Is this the rebirth of the SharePoint Intranet?
With the cloud gaining momentum, the future of the intranet is never far from our minds, or more specifically, the future of the traditional intranet portal. Modern business users want tools that make them more productive and engaged, and they want them in a single, easily accessible location. Microsoft’s SharePoint Server was once billed as an all-round company intranet portal, but it simply doesn’t have the capacity for the variety of different tasks users now wish to complete in their day-to-day work.
While we don’t believe that intranets will ‘die out’ or cease to exist, their purpose may change to adapt to the evolving needs of users.
In this post, we explore how exactly the SharePoint intranet has changed (and will continue to change) to cope with the evolving wants and needs of business users.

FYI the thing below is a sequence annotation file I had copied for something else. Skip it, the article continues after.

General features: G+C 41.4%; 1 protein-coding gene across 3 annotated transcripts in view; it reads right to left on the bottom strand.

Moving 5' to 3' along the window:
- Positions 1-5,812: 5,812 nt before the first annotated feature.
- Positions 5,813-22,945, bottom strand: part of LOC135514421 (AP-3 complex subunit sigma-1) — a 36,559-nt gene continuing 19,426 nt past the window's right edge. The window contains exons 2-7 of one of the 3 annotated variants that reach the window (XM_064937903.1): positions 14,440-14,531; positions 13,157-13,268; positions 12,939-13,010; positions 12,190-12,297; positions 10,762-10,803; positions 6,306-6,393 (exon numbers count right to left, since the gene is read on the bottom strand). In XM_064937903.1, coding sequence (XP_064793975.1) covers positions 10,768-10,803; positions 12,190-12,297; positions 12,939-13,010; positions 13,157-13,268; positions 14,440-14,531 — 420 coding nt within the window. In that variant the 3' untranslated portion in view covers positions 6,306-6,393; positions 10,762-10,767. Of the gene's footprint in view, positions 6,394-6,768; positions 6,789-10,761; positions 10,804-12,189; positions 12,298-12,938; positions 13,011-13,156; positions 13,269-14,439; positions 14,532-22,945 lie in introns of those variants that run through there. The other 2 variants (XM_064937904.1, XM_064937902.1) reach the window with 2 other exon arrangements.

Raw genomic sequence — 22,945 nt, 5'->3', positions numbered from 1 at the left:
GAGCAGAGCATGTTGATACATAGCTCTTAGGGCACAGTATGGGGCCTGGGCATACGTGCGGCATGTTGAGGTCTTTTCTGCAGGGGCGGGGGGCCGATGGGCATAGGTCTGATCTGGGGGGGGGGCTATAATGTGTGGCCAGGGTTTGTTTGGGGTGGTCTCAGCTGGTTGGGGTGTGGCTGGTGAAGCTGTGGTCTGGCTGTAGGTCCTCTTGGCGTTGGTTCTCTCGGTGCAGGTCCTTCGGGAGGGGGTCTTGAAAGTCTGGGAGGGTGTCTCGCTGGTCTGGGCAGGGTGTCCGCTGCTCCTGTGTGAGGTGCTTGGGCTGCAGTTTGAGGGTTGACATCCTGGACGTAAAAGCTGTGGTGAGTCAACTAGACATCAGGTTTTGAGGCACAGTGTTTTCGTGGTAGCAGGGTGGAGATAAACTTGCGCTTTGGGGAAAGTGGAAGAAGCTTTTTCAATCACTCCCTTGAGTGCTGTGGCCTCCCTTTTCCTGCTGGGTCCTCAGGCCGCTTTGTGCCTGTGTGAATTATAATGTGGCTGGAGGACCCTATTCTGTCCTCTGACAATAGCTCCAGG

Migrating to SharePoint Online and Office 365
The most obvious change the SharePoint platform has undergone in recent years is, of course, the move to the cloud as part of Office 365. Offering more flexibility and maneuverability than on-premises instalments, SharePoint Online has seen mass adoption. It seems every business has either moved or is contemplating a move to the cloud, which has led Office 365 to become Microsoft’s fastest-growing commercial product in the company’s history.
Of course, SharePoint migration ultimately comes down to the needs and requirements of your company. Let’s break it down before we get too ahead of ourselves:
Top 5 reasons to migrate to SharePoint Online